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Dear Gramps,

I understand that there was a battle near the Hill Cumorah or Ramah where two million Jaradites were wiped out as a civilization. Later the Nephites battled there and were all killed but Moroni. Have archeologists ever dug up remains of these two great battles in that area?





Dear Gary,

There indeed is some archealogical evidence of great battles in the area near the Hill Cumorah, but the academic archeologists have paid little attention to this area, as the Book of Mormon has not yet achieved the same prestige in academic circles as an historical document as has the Bible .

Here is a statement by Joseph Fielding Smith Jr., quoting the Prophet Joseph Smith, and a subsequent commentary on that quote:

The brethren procured a shovel and a hoe, and removing the earth to the depth of about one foot, discovered the skeleton of a man, almost entire, and between his ribs the stone point of a Lamanitish arrow, which evidently produced his death. Elder Burr Riggs retained the arrow. The contemplation of the scenery around us produced peculiar sensations in our bosoms; and subsequently the visions of the past being opened to my understanding by the Spirit of the Almighty, I discovered that the person whose skeleton was before us was a white Lamanite, a large, thickset man, and a man of God. His name was Zelph. He was a warrior and chieftain under the great prophet Onandagus, who was known from the Hill Cumorah, or eastern sea to the Rocky Mountains. The curse was taken from Zelph, or at least, in part–one of his thigh bones was broken by a stone flung from a sling, while in battle, years before his death. He was killed in battle by the arrow found among his ribs, during the last great struggle of the Lamanites and Nephites. (Doctrines of Salvation, Vol.3, p.238)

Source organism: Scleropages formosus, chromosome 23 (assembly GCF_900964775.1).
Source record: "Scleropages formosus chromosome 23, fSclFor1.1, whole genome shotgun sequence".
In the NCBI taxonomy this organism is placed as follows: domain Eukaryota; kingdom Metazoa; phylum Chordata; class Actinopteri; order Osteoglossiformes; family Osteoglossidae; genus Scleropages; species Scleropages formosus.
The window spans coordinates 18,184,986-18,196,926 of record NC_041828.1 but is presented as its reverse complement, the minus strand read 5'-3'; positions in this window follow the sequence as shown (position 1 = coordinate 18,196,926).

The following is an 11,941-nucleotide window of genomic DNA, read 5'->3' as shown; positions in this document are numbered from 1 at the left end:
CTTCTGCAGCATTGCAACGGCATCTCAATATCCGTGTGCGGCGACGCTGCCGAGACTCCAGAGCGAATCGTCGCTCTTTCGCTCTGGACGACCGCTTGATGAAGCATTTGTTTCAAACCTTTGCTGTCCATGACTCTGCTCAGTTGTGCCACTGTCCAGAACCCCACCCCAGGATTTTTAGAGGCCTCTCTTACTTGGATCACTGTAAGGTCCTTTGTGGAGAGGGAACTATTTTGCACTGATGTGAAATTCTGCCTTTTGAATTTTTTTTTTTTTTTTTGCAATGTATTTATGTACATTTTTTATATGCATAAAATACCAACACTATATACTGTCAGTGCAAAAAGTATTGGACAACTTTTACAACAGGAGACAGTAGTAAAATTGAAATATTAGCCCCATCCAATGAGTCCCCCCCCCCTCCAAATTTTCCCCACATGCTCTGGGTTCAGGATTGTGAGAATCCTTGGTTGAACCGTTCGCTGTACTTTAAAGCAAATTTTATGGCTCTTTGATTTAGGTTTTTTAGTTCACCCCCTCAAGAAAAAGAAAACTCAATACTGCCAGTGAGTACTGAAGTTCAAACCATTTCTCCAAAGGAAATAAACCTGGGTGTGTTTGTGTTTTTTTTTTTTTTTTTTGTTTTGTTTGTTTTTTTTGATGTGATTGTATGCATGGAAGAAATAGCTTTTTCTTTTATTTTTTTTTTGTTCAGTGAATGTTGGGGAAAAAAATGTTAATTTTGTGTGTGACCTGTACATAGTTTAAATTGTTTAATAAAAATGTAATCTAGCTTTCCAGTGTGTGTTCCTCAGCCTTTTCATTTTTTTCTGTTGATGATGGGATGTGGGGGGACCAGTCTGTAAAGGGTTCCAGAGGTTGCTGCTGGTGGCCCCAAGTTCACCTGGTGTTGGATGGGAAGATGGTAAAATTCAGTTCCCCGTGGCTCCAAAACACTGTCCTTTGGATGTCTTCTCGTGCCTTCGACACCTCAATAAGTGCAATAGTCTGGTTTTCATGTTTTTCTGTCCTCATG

The complex textual history of the story is fully documented by Kenneth Godfrey and need not be repeated here. What is important is that many significant qualifiers were left out of the printed version. Thus, whereas Wilford Woodruff’s journal account mentions that the ruins and bones were “probably [related to] the Nephites and Lamanites,” the printed version left out the “probably,” and implied that it was a certainty. Godfrey examines several similar shifts in meaning from the original manuscripts to the printed version. “The mere ‘arrow’ of the three earliest accounts became an ‘Indian Arrow’ (as in Kimball), and finally a ‘Lamanitish Arrow.’The phrase ‘known from the Atlantic to the Rocky Mountain,’ as in the McBride diary, became ‘known from the Hill Cumorah’ (stricken out) or ‘eastern sea to the Rocky Mountains.’” The point here is that there are many difficulties that make it nearly impossible for us to know exactly what Joseph Smith said in 1834 as he reflected on the ruins his group encountered in Illinois.” (Journal of Book of Mormon Studies: Basic Methodological Problems with the Anti-Mormon Approach to the Geography and Archaeology of the Book of Mormon, p.175)

That account identifies the Lamanites as being associated with the Cumorah site, but does not suggest any large battles. However, J.M. Sjodahl has published this interesting account of evidence that the area was indeed a significant battle site.

It has been stated that there is no evidence near Cumorah of fierce battles in the past. That statement is completely answered in the following letter from Sister Susa Young Gates to the author: ‘In 1901 Elder Claude Taylor and myself visited the Hill Cumorah and had an interview with Mr. and Mrs. Samson who then owned the Hill and the farm adjoining. Mr. Samson was the brother of Admiral Samson, but he was very prejudiced against the Mormon people. However, we spent some time talking with him. Outside the farmhouse Elder Taylor and myself noted several bushel baskets filled with arrow heads and I asked Mrs. Samson what they were. She said they had just begun to plow up the hill Cumorah and around the hill, to plant some crops, and they turned up these arrow heads by the basket full.’ I asked her what she did with them. She replied that she sold them to tourists who passed by. I inquired the price of them, and she replied, ‘Twenty-five cents.’ I purchased two and when I returned home I gave one to President Joseph F. Smith. The other one I have kept and it is still in my possession.This seems good evidence of the wars which have been fought around this historical hill.” (J. M. Sjodahl, An Introduction to the Study of the Book of Mormon, p.7-8)






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